Giaffier and Zuleika
This figure portrays a highlight in Act I Scene 3 of William Dimond’s dramatised version of Byron’s poem “The Bride of Abydos”. Mr Barton and Miss Rosa Henry are the actors, and the production was probably that at Astley’s Ampitheatre in London, in April 1847.
The figure is circa 1847 and 12.75 inches high and can be found in Pugh, page E379, figure 60.
Who were Giaffier and Zuleika?
In Byron’s poem, Giaffier was a cruel and ruthless ruler in Turkey. His beautiful daughter Zuleika falls in love with Selim, a man adopted by her father as his own son. Selim reveals to Zuleika that his whole family were killed by Giaffier, vowing to revenge them and marry Zuleika. Disguised as a pirate, he ambushes Giaffier but is attacked by the ruler’s men. Selim tries to reach Zuleika, who is waiting for him in a secret location, but he dies on the beach, the fatal blow struck by Giaffier himself. When she hears of this, Zuleika dies of sorrow, leaving Giaffier to live out the rest of his life in solitude and unhappiness.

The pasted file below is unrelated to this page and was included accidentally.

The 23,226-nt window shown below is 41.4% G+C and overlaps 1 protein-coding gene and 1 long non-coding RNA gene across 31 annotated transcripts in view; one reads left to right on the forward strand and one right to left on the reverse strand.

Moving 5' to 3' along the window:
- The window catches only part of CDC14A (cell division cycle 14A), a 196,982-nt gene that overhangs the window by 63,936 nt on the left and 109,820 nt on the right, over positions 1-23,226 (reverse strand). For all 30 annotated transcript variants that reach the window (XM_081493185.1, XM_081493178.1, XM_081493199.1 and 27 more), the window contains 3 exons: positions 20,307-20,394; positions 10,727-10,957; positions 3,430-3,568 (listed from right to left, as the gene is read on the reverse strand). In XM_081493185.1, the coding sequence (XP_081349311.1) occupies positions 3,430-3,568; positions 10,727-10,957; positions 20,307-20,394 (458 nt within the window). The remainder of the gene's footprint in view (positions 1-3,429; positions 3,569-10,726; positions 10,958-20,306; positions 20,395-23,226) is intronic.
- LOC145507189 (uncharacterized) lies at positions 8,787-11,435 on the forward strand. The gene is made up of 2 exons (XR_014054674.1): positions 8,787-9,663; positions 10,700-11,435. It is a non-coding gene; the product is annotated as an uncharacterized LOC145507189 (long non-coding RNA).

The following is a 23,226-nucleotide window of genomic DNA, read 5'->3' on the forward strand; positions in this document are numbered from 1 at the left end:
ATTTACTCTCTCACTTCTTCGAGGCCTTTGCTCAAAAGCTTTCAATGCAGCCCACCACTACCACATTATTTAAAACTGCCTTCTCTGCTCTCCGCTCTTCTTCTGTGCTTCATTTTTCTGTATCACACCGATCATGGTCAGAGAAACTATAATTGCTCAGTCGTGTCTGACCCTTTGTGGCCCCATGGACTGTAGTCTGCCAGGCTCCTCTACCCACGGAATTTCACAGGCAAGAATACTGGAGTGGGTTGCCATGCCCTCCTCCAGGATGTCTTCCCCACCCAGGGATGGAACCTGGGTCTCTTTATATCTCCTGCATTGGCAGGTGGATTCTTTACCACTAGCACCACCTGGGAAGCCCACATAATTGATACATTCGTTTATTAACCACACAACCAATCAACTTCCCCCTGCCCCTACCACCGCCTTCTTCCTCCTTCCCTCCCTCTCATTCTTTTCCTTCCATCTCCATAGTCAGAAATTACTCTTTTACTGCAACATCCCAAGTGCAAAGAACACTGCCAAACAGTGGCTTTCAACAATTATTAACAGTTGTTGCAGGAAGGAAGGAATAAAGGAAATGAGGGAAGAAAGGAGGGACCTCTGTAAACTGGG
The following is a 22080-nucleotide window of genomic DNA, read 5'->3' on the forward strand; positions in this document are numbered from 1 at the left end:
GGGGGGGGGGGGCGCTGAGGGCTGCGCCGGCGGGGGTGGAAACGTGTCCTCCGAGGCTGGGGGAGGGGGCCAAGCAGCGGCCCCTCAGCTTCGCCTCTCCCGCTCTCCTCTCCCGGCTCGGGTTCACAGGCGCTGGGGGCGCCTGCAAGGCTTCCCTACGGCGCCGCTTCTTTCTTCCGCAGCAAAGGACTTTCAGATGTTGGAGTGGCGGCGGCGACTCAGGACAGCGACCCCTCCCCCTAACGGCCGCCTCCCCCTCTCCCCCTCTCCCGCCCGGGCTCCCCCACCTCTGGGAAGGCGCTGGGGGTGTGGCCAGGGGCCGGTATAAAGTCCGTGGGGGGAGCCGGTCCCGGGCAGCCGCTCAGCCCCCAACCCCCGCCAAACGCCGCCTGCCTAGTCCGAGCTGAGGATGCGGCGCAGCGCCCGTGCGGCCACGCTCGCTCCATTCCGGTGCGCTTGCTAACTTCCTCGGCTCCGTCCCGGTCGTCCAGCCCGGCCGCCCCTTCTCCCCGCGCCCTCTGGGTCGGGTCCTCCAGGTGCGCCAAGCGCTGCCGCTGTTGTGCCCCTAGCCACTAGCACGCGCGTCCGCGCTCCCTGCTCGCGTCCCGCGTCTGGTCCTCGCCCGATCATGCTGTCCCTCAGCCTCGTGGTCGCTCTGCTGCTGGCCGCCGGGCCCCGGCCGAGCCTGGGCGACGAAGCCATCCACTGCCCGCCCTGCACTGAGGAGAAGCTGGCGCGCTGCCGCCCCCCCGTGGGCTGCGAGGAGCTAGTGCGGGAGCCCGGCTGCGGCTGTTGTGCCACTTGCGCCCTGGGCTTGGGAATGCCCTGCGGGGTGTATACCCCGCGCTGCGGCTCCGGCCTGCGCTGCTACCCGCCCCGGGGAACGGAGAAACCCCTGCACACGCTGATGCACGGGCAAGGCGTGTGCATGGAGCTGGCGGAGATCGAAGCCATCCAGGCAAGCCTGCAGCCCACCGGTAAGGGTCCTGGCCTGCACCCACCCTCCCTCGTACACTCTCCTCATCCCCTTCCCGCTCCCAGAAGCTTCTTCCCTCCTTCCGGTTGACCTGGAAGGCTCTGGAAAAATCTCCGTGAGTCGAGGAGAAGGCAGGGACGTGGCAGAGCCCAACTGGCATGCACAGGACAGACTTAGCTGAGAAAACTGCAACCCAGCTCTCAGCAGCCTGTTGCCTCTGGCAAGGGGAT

Dimond found Byron’s ending too gloomy and catastrophic so used a different scene from another of Byron’s poems!
More Figures of the month
This is a very rare and desirable titled Staffordshire figure of FitzRoy James Henry Somerset Raglan, aka Field Marshal Lord Raglan. The figure stands a little over 13” tall and dates to around 1854. It may be found in Pugh’s 1987 edition of Staffordshire Portrait Figures, page 258, and in Harding Book One, page 121.
Pair of white cats
This is a rare pair of seated cats, approximately 13 ½” tall. They are decorated in bright gold and date to around 1870-1880. Harding Book Two illustrates this impressive pair on page 239.
Tiger and lion
This is a rare figure of a tiger and lion lying in front of a palm tree. Circus acts with wild animals became very popular in England during the 1830s and it is possible that this figure as well as other animal figures commemorated these events.
This is a rare figure portraying Lady Godiva seated sidesaddle on horseback. The figure is titled “Lady Godiva” and is decorated in the manner of the Parr factory, with soft yellow, green, and brown brushstrokes.
This is an early Staffordshire figure of a woman standing on a grassy pedestal, with a coin in her extended hand. The figure is titled “Lost Piece” and represents the biblical verses found in Luke 15:8-10.
This is a gilt script titled figure of William Shakespeare with his right arm resting on a book atop a pedestal. Next to the pedestal is a sloped watch holder with a clock face painted inside, sitting atop a tree decorated with grapes.